As regards the British claim on us, I do not know how they estimate it, but it must be a substantial claim, because I have some of the figures of the expenditure of the various Dominions in the European War. I will take New Zealand. The expenditure of New Zealand in the European War was £75,000,000. New Zealand is a smaller country than this in population, its population being about one-third of ours. If New Zealand is liable for £75,000,000 I do not see how we could get off with less than £150,000,000, and [1430] possibly £220,000,000. In addition to that there are the pensions. That I do know something about. The British Government is paying war pensions to people in this State to the value of £2,000,000 a year. The capitalised value of that is £40,000,000, and in view of the fact that war pensions are explicitly mentioned in Article V., and that this money is paid to citizens of the Saorstát resident in the Saorstát, I do not see how any arbitrator could say that we were not liable for that money. That brings the equitable British claim very nearly to our figures, and our figures are very likely to be cut down; they are the maximum claim put forward on the Irish side. What the figures of the Minister for Finance might be I do not know, but at the best we could not gain on that; we are liable to lose and we have an undoubted liability, hanging like a millstone round our necks when we go into the money market and when we want to develop our country. So that I think there is something gained in the cancellation of Article V. I do not want to exaggerate its value. I do not want to say that either the estimate of £5,000,000 or the estimate of £19,000,000 is the correct one. They are not the estimates I should negotiate on, but there is some liability, I think, and whatever the liability, its very indefiniteness is the difficulty.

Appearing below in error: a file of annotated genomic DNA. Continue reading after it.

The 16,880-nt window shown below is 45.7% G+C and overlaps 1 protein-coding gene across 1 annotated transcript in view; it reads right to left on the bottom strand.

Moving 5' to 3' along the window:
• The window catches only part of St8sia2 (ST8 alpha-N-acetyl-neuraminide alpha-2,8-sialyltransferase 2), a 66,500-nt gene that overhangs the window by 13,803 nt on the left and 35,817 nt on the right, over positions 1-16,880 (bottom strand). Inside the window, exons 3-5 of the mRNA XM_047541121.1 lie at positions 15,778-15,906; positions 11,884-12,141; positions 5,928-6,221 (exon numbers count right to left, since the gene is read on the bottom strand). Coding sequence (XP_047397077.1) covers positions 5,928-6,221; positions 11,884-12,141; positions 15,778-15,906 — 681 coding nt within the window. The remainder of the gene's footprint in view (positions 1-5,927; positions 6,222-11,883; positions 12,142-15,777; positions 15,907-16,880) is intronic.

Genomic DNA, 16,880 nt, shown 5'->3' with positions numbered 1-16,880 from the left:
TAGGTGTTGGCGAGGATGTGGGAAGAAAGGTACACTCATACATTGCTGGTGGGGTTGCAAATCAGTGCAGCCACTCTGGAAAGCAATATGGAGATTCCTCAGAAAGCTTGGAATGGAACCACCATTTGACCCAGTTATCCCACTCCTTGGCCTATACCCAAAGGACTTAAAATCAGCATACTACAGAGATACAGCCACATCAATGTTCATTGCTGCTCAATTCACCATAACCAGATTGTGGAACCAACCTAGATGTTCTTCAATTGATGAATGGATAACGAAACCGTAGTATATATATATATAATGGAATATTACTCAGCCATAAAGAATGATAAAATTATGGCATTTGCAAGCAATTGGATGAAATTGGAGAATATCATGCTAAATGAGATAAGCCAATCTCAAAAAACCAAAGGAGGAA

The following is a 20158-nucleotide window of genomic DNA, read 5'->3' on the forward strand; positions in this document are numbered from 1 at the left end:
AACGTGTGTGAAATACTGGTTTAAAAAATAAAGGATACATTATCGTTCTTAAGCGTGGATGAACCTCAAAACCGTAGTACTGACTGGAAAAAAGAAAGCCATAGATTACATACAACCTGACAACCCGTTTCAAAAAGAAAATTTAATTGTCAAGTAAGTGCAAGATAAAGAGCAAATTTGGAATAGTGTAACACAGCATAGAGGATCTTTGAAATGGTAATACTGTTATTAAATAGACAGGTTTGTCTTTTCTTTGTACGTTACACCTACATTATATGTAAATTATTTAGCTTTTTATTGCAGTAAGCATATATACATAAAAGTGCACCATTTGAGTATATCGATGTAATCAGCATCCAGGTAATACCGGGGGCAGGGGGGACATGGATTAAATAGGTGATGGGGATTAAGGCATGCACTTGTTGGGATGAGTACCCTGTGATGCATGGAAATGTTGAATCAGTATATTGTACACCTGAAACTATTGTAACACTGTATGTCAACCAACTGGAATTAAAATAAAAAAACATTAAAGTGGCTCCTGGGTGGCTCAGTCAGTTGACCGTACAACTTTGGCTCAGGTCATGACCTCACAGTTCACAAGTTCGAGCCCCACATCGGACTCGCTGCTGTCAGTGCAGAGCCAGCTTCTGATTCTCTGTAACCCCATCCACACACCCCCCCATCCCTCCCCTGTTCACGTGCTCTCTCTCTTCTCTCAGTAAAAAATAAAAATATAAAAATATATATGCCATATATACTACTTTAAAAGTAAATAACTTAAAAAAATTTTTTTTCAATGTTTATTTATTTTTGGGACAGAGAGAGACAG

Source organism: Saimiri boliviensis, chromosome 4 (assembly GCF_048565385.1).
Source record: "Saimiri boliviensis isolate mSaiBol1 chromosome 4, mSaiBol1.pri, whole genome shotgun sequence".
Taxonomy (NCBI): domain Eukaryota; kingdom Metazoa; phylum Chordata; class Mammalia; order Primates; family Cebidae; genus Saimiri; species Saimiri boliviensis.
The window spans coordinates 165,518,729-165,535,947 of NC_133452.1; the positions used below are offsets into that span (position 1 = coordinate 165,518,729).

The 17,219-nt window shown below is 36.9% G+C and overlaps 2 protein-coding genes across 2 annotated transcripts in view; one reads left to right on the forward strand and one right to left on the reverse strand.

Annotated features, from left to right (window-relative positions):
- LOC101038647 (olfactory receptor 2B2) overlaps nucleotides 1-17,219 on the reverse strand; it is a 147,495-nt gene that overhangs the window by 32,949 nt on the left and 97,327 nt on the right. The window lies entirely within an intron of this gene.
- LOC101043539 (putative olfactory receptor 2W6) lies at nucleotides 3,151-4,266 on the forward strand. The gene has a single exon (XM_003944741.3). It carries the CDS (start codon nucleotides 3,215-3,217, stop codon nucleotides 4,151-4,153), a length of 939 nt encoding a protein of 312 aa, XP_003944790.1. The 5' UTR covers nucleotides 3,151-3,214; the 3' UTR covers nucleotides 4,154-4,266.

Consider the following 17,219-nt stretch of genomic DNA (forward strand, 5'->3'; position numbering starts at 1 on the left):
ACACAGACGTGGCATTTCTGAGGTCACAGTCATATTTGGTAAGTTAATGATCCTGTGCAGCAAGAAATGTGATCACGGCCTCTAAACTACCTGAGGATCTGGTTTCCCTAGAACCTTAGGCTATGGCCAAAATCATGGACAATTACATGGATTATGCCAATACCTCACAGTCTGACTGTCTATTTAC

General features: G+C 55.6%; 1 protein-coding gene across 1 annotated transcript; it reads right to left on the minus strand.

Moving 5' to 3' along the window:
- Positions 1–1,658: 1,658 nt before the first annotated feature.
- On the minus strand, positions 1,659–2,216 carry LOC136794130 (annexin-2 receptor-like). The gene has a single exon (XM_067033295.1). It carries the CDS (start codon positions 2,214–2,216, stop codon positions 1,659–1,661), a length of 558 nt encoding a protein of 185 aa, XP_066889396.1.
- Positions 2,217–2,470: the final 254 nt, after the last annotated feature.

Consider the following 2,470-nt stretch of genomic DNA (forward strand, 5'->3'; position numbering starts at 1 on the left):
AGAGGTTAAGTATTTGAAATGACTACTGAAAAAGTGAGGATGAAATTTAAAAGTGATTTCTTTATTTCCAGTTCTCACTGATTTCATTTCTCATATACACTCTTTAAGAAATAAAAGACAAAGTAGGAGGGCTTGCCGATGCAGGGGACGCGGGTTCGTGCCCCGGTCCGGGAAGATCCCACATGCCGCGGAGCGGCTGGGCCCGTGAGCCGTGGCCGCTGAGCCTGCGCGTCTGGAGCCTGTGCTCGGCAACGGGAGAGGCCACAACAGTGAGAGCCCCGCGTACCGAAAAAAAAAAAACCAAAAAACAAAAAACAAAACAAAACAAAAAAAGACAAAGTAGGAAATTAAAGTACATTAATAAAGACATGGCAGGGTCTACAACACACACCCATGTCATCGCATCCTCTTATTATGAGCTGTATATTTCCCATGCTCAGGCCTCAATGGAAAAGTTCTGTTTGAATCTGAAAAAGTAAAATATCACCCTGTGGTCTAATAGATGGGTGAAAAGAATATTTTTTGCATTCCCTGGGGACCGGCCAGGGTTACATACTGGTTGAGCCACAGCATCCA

I do not want to follow the example of other speakers in speaking at great length, but I want to say a word about the position of the minority in the North. That is a matter that appeals to me very deeply, because all my life I have been in a minority, and I think I always shall, until the day comes for me to join the great majority, and then I shall join it very reluctantly, and not of my own act. I look on this also from the point of view of the minority here. Speaking as one of that minority, speaking, as I believe I do, the minds of all that minority who are represented here, I would say that we welcomed the Treaty not so much because it lifted the shadow of death from over our land, as it did, because it stoppel the incessant killing, bloodshed and horror; we welcomed it for that; we welcomed it more because we [1431] felt that it healed old quarrels and gave us a chance to play a part in the life of our country. The minority in the North are in the same position. I hope that this Agreement that has been entered into, entered into, I believe, wholeheartedly and fairly between the two States, will mean that the minority in the North will have a fair chance of playing their part in the life of the country, and if there are any obstacles that prevent them from obtaining their full and fair representation in the Northern Parliament, that those obstacles will be swept away. I can say this with all sincerity, and I only hope that my voice may reach to Belfast, that I hope they will receive the same fair and generous treatment as we of the minority have received here. I think there is no Deputy sitting near me on these benches who has been associated in the past with that minority that does not feel that, as a result of the kindness we have received here, the friendships we have made, not only with those supporting this Bill, but those opposing it, that we have ceased to think in terms of majority and minority at all. These barriers are going; they are being broken down. We judge questions on their merits; we judge questions as friends who want to see the best for our country, not as individuals who want to maintain the position of a particular interest or of a particular Party. I have every reason to hope and believe that the same will happen in the North, that in a smaller House than this, where people are brought more intimately into association, that the same feeling of friendship and of mutual co-operation will arise in the North as in the South, in which case that majority and minority will become fused. It will not be the work of a day, or even of a year, but if I might prophesy at all, it will come about in time. And side by side with that there is the promise of co-operation between the two Governments, each Government learning to understand the other, each Government learning to respect the other, each Government learning to appreciate the other's difficulties, each Government learning to help [1432] the other, until finally there comes the moment for which everyone in this Dáil longs, the moment of fusion, the moment of unity, not by force but by good-will.